There is always a light

There is always a light
Don't be afraid if you are alone or surrounded by darkness. In some part of the world, the day has just begun. There is a always a light waiting for you to find your way to touch its radiance.

Sunday, February 10, 2013

Blue Oblivion

By Ananya Mukherjee

Aaditya Singh Chauhan had not been keeping too well, of late. He was touching seventy-five this March and these years of struggle of trying to keep the kitchen fire burning against all odds, material and spiritual, had drained him completely. I had always known him to be a strong man in the past, but I saw him withering slowly with each passing day, his weak bones giving in to the realities of age and unable to cope from the harshness of nature, Aadi, the fighter with the Rajput bloodline was unwillingly yet eventually succumbing to acceptance and withdrawal.
It started early last summer when Aadi, still considering himself an energetic artist, spent an entire afternoon restoring a mural near the portico facing the lawn. It was the blue fa├žade that could be seen directly from the street corner of the neighbourhood we lived in for over forty years now.  Not much had changed in this sleepy quaint county in the north of England over the years, except that the neighbourhood, once bustling with the shrieks of cars horns and bicycle rings, the peals of childish laughter and the aroma of freshly baked food from country kitchens had submitted to an evitable acceptance of old age and solitude. The once wide streets had become narrow and unfit to hold the dreams of the young and most of them had moved south, leaving the county quieter than usual or desired, only for the aged parents, the immovable structures and the immobile associations. It was only during thanksgiving, Christmas and the Easter weekends, when life would rewind to several decades and the sleepy county would suddenly rise up from its pervasive silence. The homes would spring to life with children and grandchildren.

During such a visit last Easter, Joyee, our first born, an established designer in this part of the world now, raised her eyebrows to the blue mural in the middle of a family lunch in the garden. The exact words she used were “Such a shame!” as her eyes inspected the mural that once defined the identity of the home we had built together. And that pointed criticism was directed at no one else but her own father. Unlike his feudal background, Aaditya was an esteemed artist who specialised in murals, one of the best of his times and his work of art could be seen all across England and other parts of Europe and Asia. For a man whose creations were celebrated over the continents, having a worn out mural on his own county home was perceived discreditable in the eyes of his own children.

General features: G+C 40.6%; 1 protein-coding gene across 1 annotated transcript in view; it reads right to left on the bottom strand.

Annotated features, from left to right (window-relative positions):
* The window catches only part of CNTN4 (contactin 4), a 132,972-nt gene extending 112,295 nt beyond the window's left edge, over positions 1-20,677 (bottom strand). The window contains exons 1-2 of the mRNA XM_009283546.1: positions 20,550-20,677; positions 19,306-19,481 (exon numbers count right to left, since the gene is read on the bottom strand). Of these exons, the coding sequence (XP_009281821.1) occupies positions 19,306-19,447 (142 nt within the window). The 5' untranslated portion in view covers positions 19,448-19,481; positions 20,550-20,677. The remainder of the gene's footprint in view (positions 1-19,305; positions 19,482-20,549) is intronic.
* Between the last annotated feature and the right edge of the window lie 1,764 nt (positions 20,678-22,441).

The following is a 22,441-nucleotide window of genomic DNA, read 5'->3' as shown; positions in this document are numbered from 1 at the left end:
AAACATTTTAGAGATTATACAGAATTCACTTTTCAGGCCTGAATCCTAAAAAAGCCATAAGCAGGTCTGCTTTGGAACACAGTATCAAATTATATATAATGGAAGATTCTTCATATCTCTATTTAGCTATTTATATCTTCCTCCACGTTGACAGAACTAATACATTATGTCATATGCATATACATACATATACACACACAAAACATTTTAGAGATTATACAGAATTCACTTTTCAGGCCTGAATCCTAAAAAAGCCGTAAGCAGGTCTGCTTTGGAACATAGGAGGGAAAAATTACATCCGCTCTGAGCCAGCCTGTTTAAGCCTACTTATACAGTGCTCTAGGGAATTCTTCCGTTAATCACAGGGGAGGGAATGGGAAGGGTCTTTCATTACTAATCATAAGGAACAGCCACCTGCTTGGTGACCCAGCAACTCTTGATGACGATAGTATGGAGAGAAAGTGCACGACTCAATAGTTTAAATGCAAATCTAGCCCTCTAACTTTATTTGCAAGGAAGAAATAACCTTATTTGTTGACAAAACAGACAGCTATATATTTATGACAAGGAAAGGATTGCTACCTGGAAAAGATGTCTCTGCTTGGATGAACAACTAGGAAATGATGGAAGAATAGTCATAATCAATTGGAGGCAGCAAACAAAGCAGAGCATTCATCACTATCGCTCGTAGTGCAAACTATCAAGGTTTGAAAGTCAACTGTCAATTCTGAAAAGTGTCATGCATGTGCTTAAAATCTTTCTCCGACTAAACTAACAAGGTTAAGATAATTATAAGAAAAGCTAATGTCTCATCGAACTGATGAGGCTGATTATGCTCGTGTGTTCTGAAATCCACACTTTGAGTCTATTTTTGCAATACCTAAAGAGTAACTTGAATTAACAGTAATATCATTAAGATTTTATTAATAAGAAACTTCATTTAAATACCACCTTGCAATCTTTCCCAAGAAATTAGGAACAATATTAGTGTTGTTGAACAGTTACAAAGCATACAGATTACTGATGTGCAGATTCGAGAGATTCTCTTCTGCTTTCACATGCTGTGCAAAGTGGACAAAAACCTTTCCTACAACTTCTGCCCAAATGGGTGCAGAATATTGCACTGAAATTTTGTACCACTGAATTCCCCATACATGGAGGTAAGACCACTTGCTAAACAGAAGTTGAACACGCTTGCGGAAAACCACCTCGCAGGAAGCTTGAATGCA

Joyee was harsh, but she was right. The mural had peeled off in places, the colours had weathered too many storms and in its present state, the once brilliant piece of art looked like a sad caricature of its lost glory. Aadi had taken the criticism a bit too strongly and started working on restoring the mural with a speed and vengeance I dreaded. He toiled through the afternoon suns, without food or sleep for days, recharging the dead wall with an energy that seemed to take every breath out of his own old lungs. My protests fell on deaf ears. He was not ready to listen. 

"I need to finish before the rains come back and wash away my first strokes,” he was determined. 
And just when the last corner of the top right was ready for the first stroke of paint, Aadi slipped, fell from a shaft and broke his back. That moment in our lives left the mural unfinished yet finished the man forever.  Aadi got back on his feet after few months in bed and long painful hours of physiotherapy, but the strength in his body was gone. He could move slowly and after much effort, the exercise of a mere physical movement would tire him so much that he chose to sit quietly by the window doodling on a scribble pad or listening to Bach, his favourite since he was in school. 
Then one night, when the wind was whistling through the backyard trees, and the temperature had suddenly gone down a few degrees, just as I was cleaning up after dinner, a car pulled up into our driveway. On any other night, I would not have opened the door to any visitor at that hour but the tempest brewing at my doorstep led me to do the unthinkable. I opened my home to a stranger. 
The first things I noticed in him were his deep blue eyes. He must have been in his mid-thirtees, well-built and of average height. His Asian features were well crafted. I must have looked curious for he started immediately in crisp British accent. “Sorry to be bothering you so late but I need a shelter for the night. The storm would not let me drive any further and all the motels that I have crossed so far have no room. Yours was the first house that I could see from the street corner as the lightening shone on a mural on that wall.  You are not obliged to help me, but if I can park my car here and stay till the storm passes away, I would be grateful.” I stood at the door with suspicion written all over my face. Aadi was hardly in a physical shape to protect me, and I was an old woman anyway. What if this strange man with the second most sparkling pair of blue eyes I had even seen turned out to be an imposter?   He perhaps analysed the expression of doubt on my face and flashed out an Identity card. “Look, I am not here for burglary if that is what you are scared of. I am an architect and I have a site to view in another location, hence I am stuck in this county. I have no interest to rob you of anything.  The moment the storm stops, I will leave. If you believe in me, you could let me in, or I will find another shelter….” “Wait,” I stopped him in the middle of his sentence gaping at his identity card.  “What did you say your name was?”